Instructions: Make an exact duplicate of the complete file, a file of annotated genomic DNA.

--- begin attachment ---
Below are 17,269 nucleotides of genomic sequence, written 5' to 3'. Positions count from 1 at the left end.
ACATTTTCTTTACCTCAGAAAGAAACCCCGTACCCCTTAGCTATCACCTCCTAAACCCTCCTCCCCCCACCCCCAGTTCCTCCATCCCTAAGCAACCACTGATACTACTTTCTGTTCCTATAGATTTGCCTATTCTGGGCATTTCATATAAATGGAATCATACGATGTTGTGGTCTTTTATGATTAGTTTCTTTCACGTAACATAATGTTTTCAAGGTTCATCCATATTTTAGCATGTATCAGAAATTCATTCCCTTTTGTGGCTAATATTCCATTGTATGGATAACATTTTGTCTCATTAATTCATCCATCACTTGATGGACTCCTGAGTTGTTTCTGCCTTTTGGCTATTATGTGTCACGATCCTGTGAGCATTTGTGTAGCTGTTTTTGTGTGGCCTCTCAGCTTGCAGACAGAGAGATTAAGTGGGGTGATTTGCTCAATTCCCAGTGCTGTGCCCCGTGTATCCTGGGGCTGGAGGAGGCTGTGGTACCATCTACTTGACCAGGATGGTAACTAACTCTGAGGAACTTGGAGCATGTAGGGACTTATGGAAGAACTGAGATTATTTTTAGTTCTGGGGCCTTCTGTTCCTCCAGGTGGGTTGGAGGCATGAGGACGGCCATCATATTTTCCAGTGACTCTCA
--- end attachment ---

Below are 17,269 nucleotides of genomic sequence, written 5' to 3'. Positions count from 1 at the left end.
ACATTTTCTTTACCTCAGAAAGAAACCCCGTACCCCTTAGCTATCACCTCCTAAACCCTCCTCCCCCCACCCCCAGTTCCTCCATCCCTAAGCAACCACTGATACTACTTTCTGTTCCTATAGATTTGCCTATTCTGGGCATTTCATATAAATGGAATCATACGATGTTGTGGTCTTTTATGATTAGTTTCTTTCACGTAACATAATGTTTTCAAGGTTCATCCATATTTTAGCATGTATCAGAAATTCATTCCCTTTTGTGGCTAATATTCCATTGTATGGATAACATTTTGTCTCATTAATTCATCCATCACTTGATGGACTCCTGAGTTGTTTCTGCCTTTTGGCTATTATGTGTCACGATCCTGTGAGCATTTGTGTAGCTGTTTTTGTGTGGCCTCTCAGCTTGCAGACAGAGAGATTAAGTGGGGTGATTTGCTCAATTCCCAGTGCTGTGCCCCGTGTATCCTGGGGCTGGAGGAGGCTGTGGTACCATCTACTTGACCAGGATGGTAACTAACTCTGAGGAACTTGGAGCATGTAGGGACTTATGGAAGAACTGAGATTATTTTTAGTTCTGGGGCCTTCTGTTCCTCCAGGTGGGTTGGAGGCATGAGGACGGCCATCATATTTTCCAGTGACTCTCA